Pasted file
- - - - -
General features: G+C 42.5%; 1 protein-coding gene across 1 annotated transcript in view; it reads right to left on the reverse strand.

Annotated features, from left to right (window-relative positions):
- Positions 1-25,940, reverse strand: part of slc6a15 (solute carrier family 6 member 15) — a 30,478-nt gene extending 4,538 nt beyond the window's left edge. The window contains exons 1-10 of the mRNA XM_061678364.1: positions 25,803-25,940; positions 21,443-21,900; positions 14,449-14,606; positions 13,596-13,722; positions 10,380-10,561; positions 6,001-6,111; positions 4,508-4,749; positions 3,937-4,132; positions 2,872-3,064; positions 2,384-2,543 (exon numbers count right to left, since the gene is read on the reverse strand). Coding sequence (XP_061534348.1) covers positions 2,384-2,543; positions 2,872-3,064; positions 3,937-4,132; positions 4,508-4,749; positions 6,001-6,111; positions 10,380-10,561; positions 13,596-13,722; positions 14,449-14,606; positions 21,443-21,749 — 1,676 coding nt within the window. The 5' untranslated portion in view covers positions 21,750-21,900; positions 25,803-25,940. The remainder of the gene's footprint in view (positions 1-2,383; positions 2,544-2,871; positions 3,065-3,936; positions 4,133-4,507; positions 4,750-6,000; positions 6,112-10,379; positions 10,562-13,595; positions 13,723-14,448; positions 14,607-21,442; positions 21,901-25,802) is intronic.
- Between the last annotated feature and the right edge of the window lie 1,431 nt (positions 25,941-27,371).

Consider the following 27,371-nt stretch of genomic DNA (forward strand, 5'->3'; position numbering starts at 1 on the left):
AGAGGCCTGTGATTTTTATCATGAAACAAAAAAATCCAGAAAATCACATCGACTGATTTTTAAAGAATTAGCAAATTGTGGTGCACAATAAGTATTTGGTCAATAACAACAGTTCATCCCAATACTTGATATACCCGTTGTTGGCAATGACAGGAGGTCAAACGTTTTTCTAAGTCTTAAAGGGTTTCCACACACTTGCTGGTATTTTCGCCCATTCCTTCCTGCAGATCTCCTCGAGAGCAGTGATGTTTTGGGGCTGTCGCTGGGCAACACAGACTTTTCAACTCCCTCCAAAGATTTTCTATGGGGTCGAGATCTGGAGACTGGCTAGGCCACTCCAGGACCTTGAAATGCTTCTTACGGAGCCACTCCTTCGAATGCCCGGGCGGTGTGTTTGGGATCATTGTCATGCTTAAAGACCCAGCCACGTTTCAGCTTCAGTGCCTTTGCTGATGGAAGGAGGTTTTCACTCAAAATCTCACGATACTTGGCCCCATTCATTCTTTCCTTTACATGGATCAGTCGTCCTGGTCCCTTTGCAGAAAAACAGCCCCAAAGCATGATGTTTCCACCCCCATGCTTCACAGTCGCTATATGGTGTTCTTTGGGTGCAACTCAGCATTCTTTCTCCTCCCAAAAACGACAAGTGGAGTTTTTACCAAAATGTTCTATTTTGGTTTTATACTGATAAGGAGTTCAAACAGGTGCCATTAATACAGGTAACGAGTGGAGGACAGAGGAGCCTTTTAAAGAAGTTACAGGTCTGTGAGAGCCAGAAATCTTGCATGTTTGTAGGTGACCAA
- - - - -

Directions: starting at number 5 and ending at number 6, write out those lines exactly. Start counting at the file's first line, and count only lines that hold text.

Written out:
Consider the following 27,371-nt stretch of genomic DNA (forward strand, 5'->3'; position numbering starts at 1 on the left):
AGAGGCCTGTGATTTTTATCATGAAACAAAAAAATCCAGAAAATCACATCGACTGATTTTTAAAGAATTAGCAAATTGTGGTGCACAATAAGTATTTGGTCAATAACAACAGTTCATCCCAATACTTGATATACCCGTTGTTGGCAATGACAGGAGGTCAAACGTTTTTCTAAGTCTTAAAGGGTTTCCACACACTTGCTGGTATTTTCGCCCATTCCTTCCTGCAGATCTCCTCGAGAGCAGTGATGTTTTGGGGCTGTCGCTGGGCAACACAGACTTTTCAACTCCCTCCAAAGATTTTCTATGGGGTCGAGATCTGGAGACTGGCTAGGCCACTCCAGGACCTTGAAATGCTTCTTACGGAGCCACTCCTTCGAATGCCCGGGCGGTGTGTTTGGGATCATTGTCATGCTTAAAGACCCAGCCACGTTTCAGCTTCAGTGCCTTTGCTGATGGAAGGAGGTTTTCACTCAAAATCTCACGATACTTGGCCCCATTCATTCTTTCCTTTACATGGATCAGTCGTCCTGGTCCCTTTGCAGAAAAACAGCCCCAAAGCATGATGTTTCCACCCCCATGCTTCACAGTCGCTATATGGTGTTCTTTGGGTGCAACTCAGCATTCTTTCTCCTCCCAAAAACGACAAGTGGAGTTTTTACCAAAATGTTCTATTTTGGTTTTATACTGATAAGGAGTTCAAACAGGTGCCATTAATACAGGTAACGAGTGGAGGACAGAGGAGCCTTTTAAAGAAGTTACAGGTCTGTGAGAGCCAGAAATCTTGCATGTTTGTAGGTGACCAA